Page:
Unregistered, unskilled, and uninsured repairmen want your dollars. Out-of-work laborers see your loss as an opportunity to make a few bucks. Be wary of rogue contractors who offer repairs and cleanup services. Case in point: A few days after residents were let back on Bogue Banks in Atlantic Beach, N.C. in the aftermath of Florence, a couple 20-somethings drove around the battered communities in a truck with a makeshift magnetic “business” sign attached to the door. They offered to enter properties, assess damage, and provide repair services without being insured or licensed. Always ask for proof of insurance and take notes. Verify occupational licenses using the free Web site www.brbpublications.com/freeresources/pubrecsitesOccStates.aspx.
Recover funds for lost power and food. Be proactive. If you lost power and TV, contact your provider when you get back online and ask for a refund or compensation for the days you were without. Where’s the danger? Those in heavily damaged areas may get a phone call from your “utility” looking to “credit your bank or card.” Don’t buy it. Call your utilities and ask for credits with a legitimate agent. Lost food in the outage? It might be covered under your homeowner’s policy.
Be wary of online charities, phone solicitations, impromptu fundraisers, and social network campaigns. Social networks and e-mail will be used heavily to solicit donations. Vet and verify the source of the requester before responding or donating. You can check with your Secretary of State to verify if the charity is legitimate. You can also check with www.guidestar.org to ensure they are a legitimate non-profit.
Beware of organizations with copycat names that are similar to but not exactly the same as those of reputable charities (i.e., Red Star vs. Red Cross). Be especially vigilant of groups calling your home for solicitations. Online, most legitimate charities Web sites end in .org rather than .com, .net, or .bus.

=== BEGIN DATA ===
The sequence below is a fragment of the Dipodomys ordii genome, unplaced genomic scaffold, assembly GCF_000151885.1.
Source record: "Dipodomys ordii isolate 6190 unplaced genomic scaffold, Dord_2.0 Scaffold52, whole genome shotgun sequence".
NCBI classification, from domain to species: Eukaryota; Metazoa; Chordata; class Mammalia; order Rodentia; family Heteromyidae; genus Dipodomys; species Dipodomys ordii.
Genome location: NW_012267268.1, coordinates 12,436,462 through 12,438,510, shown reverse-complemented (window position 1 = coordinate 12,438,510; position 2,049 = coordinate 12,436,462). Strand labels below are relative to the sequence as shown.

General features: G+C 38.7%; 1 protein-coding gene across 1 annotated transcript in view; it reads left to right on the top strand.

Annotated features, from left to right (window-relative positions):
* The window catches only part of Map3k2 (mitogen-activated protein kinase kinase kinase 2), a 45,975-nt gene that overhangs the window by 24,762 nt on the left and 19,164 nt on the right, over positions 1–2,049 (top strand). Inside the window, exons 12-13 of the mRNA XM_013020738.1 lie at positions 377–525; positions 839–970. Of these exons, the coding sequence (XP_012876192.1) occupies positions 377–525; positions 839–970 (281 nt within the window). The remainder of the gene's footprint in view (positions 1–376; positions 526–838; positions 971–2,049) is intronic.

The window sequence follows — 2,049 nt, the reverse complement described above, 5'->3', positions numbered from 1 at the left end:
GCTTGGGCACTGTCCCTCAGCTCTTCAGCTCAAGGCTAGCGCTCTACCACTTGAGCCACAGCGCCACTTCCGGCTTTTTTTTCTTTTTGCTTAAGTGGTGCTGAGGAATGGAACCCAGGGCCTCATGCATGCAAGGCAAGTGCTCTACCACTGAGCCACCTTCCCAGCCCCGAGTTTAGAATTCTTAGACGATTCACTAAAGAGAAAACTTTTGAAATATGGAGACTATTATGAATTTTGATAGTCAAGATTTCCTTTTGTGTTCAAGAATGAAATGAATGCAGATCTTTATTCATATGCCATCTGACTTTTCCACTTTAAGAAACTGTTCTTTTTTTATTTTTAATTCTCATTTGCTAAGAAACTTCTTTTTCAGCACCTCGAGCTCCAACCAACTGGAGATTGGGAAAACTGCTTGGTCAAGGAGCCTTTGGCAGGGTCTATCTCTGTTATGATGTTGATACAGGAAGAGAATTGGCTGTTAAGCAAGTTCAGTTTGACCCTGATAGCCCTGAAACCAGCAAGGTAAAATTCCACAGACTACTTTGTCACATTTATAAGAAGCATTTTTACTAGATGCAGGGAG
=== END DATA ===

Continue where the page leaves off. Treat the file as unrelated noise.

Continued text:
AVOIDING TOXIC PRODUCTS
When you get to the process of rebuilding, you get what you pay for. During the Katrina rebuild, contractors used drywall from China because of the cheap price and ready supply, only later to learn that it was toxic and needed to be replaced.
REPORT DISASTER FRAUD
In the wake of Hurricane Katrina, the Criminal Division of the U.S. Department of Justice created the National Center for Disaster Fraud (NCDF). Located in Baton Rouge, LA, NCDF’s purpose is to receive and screen reports of possible fraud relating to disasters of all types. Reports go to the field offices of appropriate federal law enforcement agencies. Those who wish to report disaster-related fraud or report fraudulent claims should contact the NCDF via at 877-623-3423 or e-mail email@example.com.
Next up, in the spirit of the upcoming shopping craze during the holidays, we will discuss how consumers can protect themselves from retail fraud.
Cynthia Hetherington, MLS, MSM, CFE, CII is the founder and president of Hetherington Group, a consulting, publishing, and training firm that leads in due diligence, corporate intelligence, and cyber investigations by keeping pace with the latest security threats and assessments. She has authored three books on how to conduct investigations, is the publisher of the newsletter, Data2know: Internet and Online Intelligence, and annually trains thousands of investigators, security professionals, attorneys, accountants, auditors, military intelligence professionals, and federal, state, and local agencies on best practices in the public and private sectors.